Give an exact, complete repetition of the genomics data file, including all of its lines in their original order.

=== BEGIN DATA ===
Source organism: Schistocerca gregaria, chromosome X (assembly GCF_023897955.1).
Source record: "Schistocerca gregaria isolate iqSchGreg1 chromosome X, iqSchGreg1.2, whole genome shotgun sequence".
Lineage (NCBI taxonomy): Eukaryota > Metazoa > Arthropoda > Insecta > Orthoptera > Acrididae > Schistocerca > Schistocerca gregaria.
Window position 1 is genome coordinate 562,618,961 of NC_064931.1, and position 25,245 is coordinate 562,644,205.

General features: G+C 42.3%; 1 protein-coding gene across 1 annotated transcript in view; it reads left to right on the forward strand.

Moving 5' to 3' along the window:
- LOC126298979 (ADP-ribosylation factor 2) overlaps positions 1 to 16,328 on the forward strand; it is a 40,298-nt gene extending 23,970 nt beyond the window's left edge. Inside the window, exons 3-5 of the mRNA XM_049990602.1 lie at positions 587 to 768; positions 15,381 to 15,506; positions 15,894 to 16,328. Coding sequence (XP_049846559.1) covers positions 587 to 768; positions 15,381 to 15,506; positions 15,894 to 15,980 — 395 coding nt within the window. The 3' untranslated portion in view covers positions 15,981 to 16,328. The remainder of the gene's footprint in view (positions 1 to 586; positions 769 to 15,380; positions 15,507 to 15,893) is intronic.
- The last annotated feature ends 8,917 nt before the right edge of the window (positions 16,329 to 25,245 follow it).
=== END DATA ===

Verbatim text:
Source organism: Schistocerca gregaria, chromosome X (assembly GCF_023897955.1).
Source record: "Schistocerca gregaria isolate iqSchGreg1 chromosome X, iqSchGreg1.2, whole genome shotgun sequence".
Lineage (NCBI taxonomy): Eukaryota > Metazoa > Arthropoda > Insecta > Orthoptera > Acrididae > Schistocerca > Schistocerca gregaria.
Window position 1 is genome coordinate 562,618,961 of NC_064931.1, and position 25,245 is coordinate 562,644,205.

General features: G+C 42.3%; 1 protein-coding gene across 1 annotated transcript in view; it reads left to right on the forward strand.

Moving 5' to 3' along the window:
- LOC126298979 (ADP-ribosylation factor 2) overlaps positions 1 to 16,328 on the forward strand; it is a 40,298-nt gene extending 23,970 nt beyond the window's left edge. Inside the window, exons 3-5 of the mRNA XM_049990602.1 lie at positions 587 to 768; positions 15,381 to 15,506; positions 15,894 to 16,328. Coding sequence (XP_049846559.1) covers positions 587 to 768; positions 15,381 to 15,506; positions 15,894 to 15,980 — 395 coding nt within the window. The 3' untranslated portion in view covers positions 15,981 to 16,328. The remainder of the gene's footprint in view (positions 1 to 586; positions 769 to 15,380; positions 15,507 to 15,893) is intronic.
- The last annotated feature ends 8,917 nt before the right edge of the window (positions 16,329 to 25,245 follow it).